Also note the giant fireproof glove. I wish they made them in smaller sizes!
Place the flask upside down on the casting table (same as investing table, just make sure the toggle switch is flipped to "Cast") with the holes facing up. Turn on the vacuum pump. Position the crucible over the flask - make sure to always keep the torch on the metal. Removing the torch can cause oxygen to get in and that is bad. These photos show a larger style of crucible I used to use. I now have the little whip handles that are much better for small quantities of metal and ease of pouring. As you are pouring, keep the torch on the metal and pour quickly. Pouring too slowly or moving the torch can cause the metal to freeze up and your casting won't work. Once the metal is poured, turn off the torch and the vacuum pump. Release the vacuum by flipping the toggle off of cast and move the flask away to let it cool.
Wait until the metal is no longer red hot. I check it under a dark area of the table before quenching.
Now that the metal has cooled a bit and it is time to quench - this will vary depending on the metal used. Make sure the flask is completely under the water. You want it to all be bubbling completely underneath the surface of the water. (The above is an example of not being completely under the water. Don't do this.) If you have used cast in place stones or some alloys you don't want to quench when the metal is hot. You need to let some completely cool - an hour or so as to not crack the stones or cause the metal to be shocked. Regular sterling is fine to quench after a few minutes.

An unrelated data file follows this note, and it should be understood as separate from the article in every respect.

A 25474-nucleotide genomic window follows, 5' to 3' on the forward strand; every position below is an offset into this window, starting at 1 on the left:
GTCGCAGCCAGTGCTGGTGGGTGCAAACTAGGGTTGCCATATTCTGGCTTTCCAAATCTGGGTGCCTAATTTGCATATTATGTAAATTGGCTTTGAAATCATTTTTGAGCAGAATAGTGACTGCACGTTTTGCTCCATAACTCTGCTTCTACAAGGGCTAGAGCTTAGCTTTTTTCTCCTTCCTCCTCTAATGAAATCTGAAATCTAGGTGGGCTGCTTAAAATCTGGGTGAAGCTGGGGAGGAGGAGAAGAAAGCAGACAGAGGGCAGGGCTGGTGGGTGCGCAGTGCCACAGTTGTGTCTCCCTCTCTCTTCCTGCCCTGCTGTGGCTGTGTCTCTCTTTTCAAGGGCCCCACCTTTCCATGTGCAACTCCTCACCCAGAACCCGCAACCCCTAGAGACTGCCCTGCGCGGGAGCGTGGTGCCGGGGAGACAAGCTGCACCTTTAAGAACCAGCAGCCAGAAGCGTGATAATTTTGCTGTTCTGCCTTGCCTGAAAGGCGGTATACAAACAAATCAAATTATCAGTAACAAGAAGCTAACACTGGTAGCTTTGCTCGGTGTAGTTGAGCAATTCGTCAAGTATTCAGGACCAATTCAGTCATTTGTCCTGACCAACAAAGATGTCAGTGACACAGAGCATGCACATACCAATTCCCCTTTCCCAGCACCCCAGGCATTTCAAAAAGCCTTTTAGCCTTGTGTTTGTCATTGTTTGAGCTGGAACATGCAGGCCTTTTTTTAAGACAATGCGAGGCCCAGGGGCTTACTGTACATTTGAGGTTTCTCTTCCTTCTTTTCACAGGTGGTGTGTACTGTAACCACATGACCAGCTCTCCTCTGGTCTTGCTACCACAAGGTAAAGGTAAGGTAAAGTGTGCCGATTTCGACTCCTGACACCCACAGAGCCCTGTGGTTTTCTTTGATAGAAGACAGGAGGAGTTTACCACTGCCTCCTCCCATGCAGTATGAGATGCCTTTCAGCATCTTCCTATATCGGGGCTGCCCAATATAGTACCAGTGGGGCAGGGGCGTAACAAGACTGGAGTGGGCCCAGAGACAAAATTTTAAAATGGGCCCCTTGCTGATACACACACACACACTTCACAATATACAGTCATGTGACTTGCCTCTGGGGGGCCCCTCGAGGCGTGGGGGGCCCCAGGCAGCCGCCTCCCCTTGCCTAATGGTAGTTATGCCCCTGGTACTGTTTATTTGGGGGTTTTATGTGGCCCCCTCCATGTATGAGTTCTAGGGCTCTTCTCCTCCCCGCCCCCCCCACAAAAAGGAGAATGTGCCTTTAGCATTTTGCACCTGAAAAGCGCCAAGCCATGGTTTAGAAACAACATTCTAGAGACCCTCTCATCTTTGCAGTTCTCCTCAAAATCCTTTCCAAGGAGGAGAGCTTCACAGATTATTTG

This is what the pieces look like right out the flask completely caked with the investment.
The castings above have been scrubbed clean of most of the investment, but there are still bits around the harder to reach areas. Soaking them in vinegar is a great inexpensive way to remove the investment and to clean the metal! At times I have left them in there over night or longer depending on small detail areas. And it's nice to arrive in the morning to find the metal clean! It does take longer than an ultrasonic cleaner, but if you don't have the money or the space, but have time, vinegar works just fine.
These were completely cleaned up with vinegar.
These are after the ultrasonic cleaner, before being pickled. Most of the time, I just scrub and do a quick few minutes in the ultrasonic if they need it before going in the pickle/acid.
The two photos above have been completely cleaned and pickled.
And now its time to clean them up! Removing the sprues, grinding, filing, sanding, adding texture to camouflage where the sprue had been, adding a patina, and the final polish all await your piece! There are a lot of steps in between these two, lots of little abrasives and polishing and texturing, just depends on the ring in how much extra work they need for the final finish.
*update Feb 2020 - I hope to have a downloadable, expanded pdf available for purchase later this year.
If you are interested in getting your own lost wax casting set up - you can check out this basic supply list I created.